The year 2020 brought a COVID-19 pandemic as well as a pandemic of misinformation.
From the first reported case in Wuhan, China, scientists have worked around the clock to gather information about this new coronavirus. In a year, we have learned a lot about the structure of the new coronavirus, how it spreads, and ways to reduce transmission.
But with new information comes misinformation. There have been many potentially dangerous theories related to COVID-19, ranging from the new coronavirus being human-made to the idea that injecting bleach or other disinfectants could protect against infection.
With the coincidental rollout of 5G technology, rumors have also linked the new technology to the new coronavirus.
The COVID-19 pandemic resulted in widespread lockdowns across the world in 2020. With billions stuck at home, people have increasingly turned to social media, which is playing a pivotal role in the spread of misinformation.
According to an October 2020 study in Scientific Reports, some social media sites, such as Gab, have a far higher proportion of articles from questionable sources circulating than other platforms such as Reddit. Engagement with the content on social media platforms also varied, with Reddit users reducing the impact of unreliable information and Gab users amplifying its influence.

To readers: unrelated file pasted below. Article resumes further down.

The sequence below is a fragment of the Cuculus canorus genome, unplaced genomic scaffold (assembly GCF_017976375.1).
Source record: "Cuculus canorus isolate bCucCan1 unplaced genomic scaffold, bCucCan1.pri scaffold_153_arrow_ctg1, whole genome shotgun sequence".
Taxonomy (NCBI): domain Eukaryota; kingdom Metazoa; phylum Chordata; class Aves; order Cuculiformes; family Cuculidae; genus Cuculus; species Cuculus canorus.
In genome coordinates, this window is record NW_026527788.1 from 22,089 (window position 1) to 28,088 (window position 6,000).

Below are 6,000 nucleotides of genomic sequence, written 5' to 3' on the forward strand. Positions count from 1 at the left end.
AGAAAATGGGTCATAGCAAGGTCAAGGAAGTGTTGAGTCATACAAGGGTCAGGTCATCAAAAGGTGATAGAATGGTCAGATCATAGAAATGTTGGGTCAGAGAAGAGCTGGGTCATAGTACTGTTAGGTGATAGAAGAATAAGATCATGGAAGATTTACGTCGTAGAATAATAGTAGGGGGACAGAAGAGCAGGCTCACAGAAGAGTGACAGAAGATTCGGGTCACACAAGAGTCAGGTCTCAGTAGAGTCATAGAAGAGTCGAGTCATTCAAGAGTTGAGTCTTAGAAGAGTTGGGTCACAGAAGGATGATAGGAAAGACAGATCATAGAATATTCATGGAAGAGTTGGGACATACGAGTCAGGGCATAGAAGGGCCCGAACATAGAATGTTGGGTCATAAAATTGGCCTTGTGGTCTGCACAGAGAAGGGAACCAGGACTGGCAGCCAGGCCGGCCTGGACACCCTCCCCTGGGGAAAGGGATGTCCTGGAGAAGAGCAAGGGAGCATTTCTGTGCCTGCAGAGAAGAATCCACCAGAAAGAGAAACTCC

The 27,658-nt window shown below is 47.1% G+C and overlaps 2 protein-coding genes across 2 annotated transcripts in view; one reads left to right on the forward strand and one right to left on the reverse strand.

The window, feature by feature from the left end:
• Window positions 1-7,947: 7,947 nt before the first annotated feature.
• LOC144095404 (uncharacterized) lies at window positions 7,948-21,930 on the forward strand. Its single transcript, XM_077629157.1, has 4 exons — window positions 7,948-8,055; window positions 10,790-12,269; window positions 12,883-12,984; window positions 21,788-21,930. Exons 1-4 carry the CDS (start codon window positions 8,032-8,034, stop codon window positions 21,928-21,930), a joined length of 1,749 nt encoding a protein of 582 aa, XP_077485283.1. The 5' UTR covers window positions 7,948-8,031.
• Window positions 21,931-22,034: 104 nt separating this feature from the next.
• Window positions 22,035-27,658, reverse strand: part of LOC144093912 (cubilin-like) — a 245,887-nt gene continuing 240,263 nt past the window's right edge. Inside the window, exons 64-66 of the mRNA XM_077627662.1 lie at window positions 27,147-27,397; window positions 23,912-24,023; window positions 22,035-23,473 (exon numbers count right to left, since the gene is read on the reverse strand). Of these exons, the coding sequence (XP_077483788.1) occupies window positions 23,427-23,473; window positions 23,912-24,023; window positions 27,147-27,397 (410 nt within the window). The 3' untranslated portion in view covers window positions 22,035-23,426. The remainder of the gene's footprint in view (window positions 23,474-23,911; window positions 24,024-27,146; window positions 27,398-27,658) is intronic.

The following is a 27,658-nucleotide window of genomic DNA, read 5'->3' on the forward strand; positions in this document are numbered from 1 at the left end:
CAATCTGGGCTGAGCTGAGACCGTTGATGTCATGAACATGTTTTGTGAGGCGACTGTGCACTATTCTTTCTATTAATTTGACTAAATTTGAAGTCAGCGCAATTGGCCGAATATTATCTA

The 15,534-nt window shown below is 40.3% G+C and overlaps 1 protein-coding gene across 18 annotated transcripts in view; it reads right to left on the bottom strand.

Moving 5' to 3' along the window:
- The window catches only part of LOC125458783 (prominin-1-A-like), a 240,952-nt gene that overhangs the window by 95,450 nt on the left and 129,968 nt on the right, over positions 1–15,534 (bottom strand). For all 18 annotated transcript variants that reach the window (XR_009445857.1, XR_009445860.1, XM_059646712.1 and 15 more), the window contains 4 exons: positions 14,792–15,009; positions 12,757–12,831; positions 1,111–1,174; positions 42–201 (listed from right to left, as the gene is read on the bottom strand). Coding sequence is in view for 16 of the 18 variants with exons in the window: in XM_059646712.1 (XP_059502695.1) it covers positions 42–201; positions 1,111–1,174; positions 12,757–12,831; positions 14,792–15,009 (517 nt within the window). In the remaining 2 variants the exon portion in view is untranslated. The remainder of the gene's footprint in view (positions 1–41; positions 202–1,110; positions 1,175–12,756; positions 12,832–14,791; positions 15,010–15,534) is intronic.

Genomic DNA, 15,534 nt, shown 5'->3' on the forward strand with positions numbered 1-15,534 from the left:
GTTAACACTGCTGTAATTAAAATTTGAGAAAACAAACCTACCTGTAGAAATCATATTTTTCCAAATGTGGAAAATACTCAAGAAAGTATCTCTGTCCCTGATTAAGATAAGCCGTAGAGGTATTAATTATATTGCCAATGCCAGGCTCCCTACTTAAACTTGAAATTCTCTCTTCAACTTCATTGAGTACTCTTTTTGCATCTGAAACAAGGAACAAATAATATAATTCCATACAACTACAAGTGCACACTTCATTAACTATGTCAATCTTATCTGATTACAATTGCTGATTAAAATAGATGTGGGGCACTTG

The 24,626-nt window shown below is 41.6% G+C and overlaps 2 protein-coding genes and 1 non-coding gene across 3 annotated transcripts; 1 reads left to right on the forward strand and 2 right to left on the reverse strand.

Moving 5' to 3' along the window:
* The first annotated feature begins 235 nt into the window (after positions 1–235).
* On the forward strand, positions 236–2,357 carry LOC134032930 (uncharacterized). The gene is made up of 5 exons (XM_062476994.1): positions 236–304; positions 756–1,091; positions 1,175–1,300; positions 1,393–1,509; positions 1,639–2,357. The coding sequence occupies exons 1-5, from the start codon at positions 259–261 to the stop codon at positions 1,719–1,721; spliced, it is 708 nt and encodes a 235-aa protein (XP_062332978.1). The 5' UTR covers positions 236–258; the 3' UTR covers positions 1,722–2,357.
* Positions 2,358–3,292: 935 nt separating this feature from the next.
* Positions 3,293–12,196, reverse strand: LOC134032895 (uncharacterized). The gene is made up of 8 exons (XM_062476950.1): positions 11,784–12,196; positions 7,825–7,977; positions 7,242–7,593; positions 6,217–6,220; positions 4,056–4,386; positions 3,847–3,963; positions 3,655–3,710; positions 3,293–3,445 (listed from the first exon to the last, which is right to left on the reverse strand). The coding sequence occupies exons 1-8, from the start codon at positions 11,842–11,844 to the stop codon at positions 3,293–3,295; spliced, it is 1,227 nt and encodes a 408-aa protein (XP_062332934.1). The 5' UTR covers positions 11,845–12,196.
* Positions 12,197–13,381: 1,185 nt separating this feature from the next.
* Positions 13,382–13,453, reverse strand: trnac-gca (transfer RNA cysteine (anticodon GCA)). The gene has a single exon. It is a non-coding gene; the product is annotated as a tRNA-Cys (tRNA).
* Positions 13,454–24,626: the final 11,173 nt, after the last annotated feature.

Not all misinformation is shared maliciously. A July 2020 modeling study in Telematics and Informatics found people shared COVID-19 articles — even if they were false — because they were trying to stay informed, help others stay informed, connect with others, or pass the time.
One particular social media platform, Twitter, has become a double-edged sword regarding coronavirus news. A 2020 commentary in the Canadian Journal of Emergency Medicine suggests that Twitter helps rapidly disseminate new information. Still, constant bad news can result in burnout, or push users to seek out more optimistic information that may be false.
But who is more likely to share articles from dubious sources? A 2016 study in PNAS found that like-minded individuals tend to share more articles with each other, but this can lead to polarized groups when article sharing involves conspiracy theories or science news.
Sharing articles with inaccurate information was most observed among conservatives and people over the age of 65 years, suggests a 2019 study in Science Advances. The research was looking at fake news surrounding the 2016 United States political election.
To investigate how misinformation spreads worldwide, an international team of researchers explored what types of misinformation were more likely to be shared with others, and the patterns in how that misinformation spread. Their findings appear in the Journal of Medical Internet Research.
Using the World Health Organization (WHO) website, researchers compiled a list of words falsely associated with causing, treating, or preventing COVID-19. The scientists also included “hydroxychloroquine,” even though it was not part of the WHO new coronavirus mythbuster page at the start of the study.
The authors focused on four misinformation topics that claimed:
- drinking alcohol, specifically wine, increases immunity to COVID-19
- sun exposure prevents the spread of COVID-19, or it is less likely to spread in hot, sunny areas
- home remedies may prevent or cure COVID-19
- COVID-19 spreads via 5G cellular networks.
From December 2019 to October 2020, the team used Google trends to look at the frequency of these search terms in eight countries spanning five different continents: Nigeria, Kenya, South Africa, the U.S., the United Kingdom, India, Australia, and Canada..….. Continue Reading……